For more details, visit Full Circle Cuisine online.  
To receive updates by email, please email kevin@fullcirclecuisine.com or call him at (719) 482-8082. Keep up with Kevin's lunches, dinners and special events by following him on Facebook, CLICK HERE.






Mike Callicrate named to Humane Society's new agricultural advisory council in Colorado

Effort brings farmers, ranchers and animal welfare advocates together to work toward common goals

Rancher Mike Callicrate has been named an organizing member of the Humane Society's ag advisory council.
Rancher Mike Callicrate has been named an organizing member of the Humane Society's ag advisory council.
To advance more humane practices on farms and ranches and to promote food producers who share that goal, The Humane Society of the United States announced the formation of an advisory body, the Colorado Agriculture Council of The Humane Society of the United States, on April 26.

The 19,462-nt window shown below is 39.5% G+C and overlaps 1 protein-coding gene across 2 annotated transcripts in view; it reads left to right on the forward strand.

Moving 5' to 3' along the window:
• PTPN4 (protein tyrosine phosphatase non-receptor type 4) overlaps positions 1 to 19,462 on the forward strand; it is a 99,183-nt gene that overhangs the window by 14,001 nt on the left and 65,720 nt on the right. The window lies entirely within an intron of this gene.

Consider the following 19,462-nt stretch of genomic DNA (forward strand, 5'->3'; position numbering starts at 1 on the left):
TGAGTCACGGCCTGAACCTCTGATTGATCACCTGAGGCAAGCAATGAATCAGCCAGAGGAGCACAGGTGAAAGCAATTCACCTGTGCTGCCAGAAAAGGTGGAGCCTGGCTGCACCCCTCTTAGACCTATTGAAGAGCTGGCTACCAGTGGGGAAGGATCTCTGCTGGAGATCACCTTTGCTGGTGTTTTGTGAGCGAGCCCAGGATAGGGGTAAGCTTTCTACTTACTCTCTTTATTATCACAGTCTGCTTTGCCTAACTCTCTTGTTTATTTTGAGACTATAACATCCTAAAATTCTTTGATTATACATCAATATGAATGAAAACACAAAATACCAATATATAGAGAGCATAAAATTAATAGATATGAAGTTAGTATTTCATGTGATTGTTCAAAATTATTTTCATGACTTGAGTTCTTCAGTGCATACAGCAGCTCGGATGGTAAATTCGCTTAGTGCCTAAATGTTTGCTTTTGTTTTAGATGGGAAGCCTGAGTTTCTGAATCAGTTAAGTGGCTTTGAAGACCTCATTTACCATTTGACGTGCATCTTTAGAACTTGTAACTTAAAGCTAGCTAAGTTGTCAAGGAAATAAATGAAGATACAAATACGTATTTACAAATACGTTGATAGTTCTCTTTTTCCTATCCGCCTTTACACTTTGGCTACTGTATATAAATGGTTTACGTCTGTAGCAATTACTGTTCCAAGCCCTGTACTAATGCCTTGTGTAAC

The council will work to pursue market opportunities for farmers and ranchers whose agricultural practices adhere to animal welfare standards, as well as facilitate a dialogue with individual farmers, ranchers and the organizations that represent them. The agriculture council will also act as a sounding board on agriculture policy for Holly Tarry, Colorado state director of The HSUS.

Tarry made the announcement at a meeting of the Colorado Legislative Animal Welfare Caucus chaired by Representative Beth McCann, D-HD8. She was joined by Tom Parks, DVM, a Colorado cattleman; and Joe Maxwell, director of rural affairs for The HSUS and a fourth-generation hog farmer.

"As a Colorado cattle rancher, I believe family farmers and ranchers have much common ground with The HSUS when it comes to the treatment of farm animals," said Dr. Parks, who will chair the new council. "It's a positive step to work together to address the future of animal agriculture and find solutions to animal welfare challenges."